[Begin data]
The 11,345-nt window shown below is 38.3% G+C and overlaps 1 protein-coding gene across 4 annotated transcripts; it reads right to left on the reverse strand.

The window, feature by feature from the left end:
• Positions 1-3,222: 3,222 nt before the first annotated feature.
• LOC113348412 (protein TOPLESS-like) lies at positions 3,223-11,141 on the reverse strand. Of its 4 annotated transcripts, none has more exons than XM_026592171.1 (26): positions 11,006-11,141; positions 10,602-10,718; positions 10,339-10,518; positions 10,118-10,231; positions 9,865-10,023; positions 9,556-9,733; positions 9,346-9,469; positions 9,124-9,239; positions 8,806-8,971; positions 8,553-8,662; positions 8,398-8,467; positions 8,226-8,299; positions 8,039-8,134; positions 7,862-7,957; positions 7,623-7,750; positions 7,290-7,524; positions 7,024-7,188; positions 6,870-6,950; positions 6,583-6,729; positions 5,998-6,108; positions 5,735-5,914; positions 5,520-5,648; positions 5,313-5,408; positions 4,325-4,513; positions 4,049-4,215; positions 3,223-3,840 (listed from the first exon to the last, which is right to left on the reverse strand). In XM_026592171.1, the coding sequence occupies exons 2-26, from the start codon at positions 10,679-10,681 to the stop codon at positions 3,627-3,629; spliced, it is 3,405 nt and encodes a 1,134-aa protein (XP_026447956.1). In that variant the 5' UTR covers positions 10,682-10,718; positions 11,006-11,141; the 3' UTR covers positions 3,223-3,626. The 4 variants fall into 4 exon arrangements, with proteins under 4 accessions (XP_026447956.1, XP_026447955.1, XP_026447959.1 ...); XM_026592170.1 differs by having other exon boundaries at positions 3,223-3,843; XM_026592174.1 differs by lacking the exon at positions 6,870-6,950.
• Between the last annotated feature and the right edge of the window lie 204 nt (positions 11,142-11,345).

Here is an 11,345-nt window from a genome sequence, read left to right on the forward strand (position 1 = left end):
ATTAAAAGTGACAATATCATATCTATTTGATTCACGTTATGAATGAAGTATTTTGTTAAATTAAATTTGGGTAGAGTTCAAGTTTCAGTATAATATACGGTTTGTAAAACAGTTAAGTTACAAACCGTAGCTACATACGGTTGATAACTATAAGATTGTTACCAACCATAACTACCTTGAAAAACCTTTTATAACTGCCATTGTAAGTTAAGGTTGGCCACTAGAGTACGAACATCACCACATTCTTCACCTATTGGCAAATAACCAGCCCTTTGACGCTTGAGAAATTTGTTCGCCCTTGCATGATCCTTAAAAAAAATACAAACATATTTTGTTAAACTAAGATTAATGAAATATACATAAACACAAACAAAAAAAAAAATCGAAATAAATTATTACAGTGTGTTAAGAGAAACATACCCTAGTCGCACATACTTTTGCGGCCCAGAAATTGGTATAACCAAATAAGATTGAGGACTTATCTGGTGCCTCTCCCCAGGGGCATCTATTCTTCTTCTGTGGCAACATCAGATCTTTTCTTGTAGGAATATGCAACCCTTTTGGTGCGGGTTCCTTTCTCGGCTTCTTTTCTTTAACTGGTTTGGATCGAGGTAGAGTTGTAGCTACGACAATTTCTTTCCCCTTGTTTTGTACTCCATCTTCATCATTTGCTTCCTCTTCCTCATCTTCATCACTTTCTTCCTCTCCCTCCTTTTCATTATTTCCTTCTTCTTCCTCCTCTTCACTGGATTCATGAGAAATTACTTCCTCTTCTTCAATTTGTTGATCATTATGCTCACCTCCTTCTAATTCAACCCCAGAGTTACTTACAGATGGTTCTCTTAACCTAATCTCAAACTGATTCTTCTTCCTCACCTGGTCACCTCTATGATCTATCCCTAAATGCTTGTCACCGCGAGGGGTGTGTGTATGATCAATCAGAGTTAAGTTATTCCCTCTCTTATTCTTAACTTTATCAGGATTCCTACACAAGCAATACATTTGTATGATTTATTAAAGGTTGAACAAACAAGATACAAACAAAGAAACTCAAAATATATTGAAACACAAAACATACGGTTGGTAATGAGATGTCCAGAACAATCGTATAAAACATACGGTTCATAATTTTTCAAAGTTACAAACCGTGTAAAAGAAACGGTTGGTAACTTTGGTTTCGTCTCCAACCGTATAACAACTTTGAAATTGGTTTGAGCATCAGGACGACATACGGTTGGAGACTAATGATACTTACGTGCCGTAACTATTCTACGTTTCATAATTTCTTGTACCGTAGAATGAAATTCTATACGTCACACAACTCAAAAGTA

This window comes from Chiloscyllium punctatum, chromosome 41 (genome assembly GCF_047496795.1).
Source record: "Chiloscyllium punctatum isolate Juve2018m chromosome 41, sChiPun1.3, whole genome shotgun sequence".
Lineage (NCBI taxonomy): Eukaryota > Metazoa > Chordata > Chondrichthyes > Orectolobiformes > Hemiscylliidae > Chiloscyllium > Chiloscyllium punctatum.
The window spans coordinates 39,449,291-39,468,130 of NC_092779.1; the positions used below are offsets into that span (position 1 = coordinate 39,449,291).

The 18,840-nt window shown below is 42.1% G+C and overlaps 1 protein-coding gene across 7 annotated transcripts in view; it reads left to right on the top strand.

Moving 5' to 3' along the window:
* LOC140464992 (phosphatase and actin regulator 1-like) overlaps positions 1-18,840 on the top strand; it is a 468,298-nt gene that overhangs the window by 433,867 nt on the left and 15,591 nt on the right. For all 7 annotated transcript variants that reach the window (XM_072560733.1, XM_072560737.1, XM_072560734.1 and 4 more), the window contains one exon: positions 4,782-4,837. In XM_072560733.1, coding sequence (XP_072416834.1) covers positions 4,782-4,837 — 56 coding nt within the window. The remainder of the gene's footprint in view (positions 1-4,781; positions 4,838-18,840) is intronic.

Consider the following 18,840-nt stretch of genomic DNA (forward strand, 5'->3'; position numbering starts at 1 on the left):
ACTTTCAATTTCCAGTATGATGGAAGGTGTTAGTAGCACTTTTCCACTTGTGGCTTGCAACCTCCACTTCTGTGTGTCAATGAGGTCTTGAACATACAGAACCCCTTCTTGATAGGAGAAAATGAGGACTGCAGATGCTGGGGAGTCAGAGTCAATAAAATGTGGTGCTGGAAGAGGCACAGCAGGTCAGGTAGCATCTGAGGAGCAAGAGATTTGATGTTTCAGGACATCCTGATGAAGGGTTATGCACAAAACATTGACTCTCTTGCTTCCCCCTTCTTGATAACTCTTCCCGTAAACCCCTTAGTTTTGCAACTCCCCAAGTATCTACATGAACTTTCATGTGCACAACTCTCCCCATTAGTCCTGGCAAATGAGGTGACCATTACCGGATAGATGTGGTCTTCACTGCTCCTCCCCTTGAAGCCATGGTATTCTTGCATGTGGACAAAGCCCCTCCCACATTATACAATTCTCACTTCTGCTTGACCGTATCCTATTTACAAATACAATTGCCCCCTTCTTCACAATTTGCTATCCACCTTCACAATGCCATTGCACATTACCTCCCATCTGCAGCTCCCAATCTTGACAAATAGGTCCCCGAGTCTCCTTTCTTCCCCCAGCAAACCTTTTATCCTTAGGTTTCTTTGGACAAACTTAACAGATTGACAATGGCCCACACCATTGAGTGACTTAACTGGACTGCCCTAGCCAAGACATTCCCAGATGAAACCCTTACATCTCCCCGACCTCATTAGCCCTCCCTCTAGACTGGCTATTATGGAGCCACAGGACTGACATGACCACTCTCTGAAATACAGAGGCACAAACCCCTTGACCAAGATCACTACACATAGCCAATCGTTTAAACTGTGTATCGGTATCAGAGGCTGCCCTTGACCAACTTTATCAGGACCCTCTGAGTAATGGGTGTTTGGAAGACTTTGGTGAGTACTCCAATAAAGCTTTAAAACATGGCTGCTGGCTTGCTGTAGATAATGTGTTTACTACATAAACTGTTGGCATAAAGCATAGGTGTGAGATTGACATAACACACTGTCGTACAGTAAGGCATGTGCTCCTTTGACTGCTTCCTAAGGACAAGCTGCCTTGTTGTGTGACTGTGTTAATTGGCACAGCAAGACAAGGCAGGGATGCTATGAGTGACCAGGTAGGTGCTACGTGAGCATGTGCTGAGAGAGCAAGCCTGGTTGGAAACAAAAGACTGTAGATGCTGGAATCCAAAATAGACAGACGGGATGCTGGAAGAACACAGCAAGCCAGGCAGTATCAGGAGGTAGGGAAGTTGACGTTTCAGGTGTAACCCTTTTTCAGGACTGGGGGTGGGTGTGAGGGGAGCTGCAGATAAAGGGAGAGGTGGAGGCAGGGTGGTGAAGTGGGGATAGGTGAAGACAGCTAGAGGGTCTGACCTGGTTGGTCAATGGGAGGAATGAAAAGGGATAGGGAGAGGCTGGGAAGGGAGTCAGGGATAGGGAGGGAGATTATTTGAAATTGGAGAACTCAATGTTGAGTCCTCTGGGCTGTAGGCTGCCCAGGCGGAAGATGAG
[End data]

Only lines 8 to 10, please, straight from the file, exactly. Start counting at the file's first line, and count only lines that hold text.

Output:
This window comes from Chiloscyllium punctatum, chromosome 41 (genome assembly GCF_047496795.1).
Source record: "Chiloscyllium punctatum isolate Juve2018m chromosome 41, sChiPun1.3, whole genome shotgun sequence".
Lineage (NCBI taxonomy): Eukaryota > Metazoa > Chordata > Chondrichthyes > Orectolobiformes > Hemiscylliidae > Chiloscyllium > Chiloscyllium punctatum.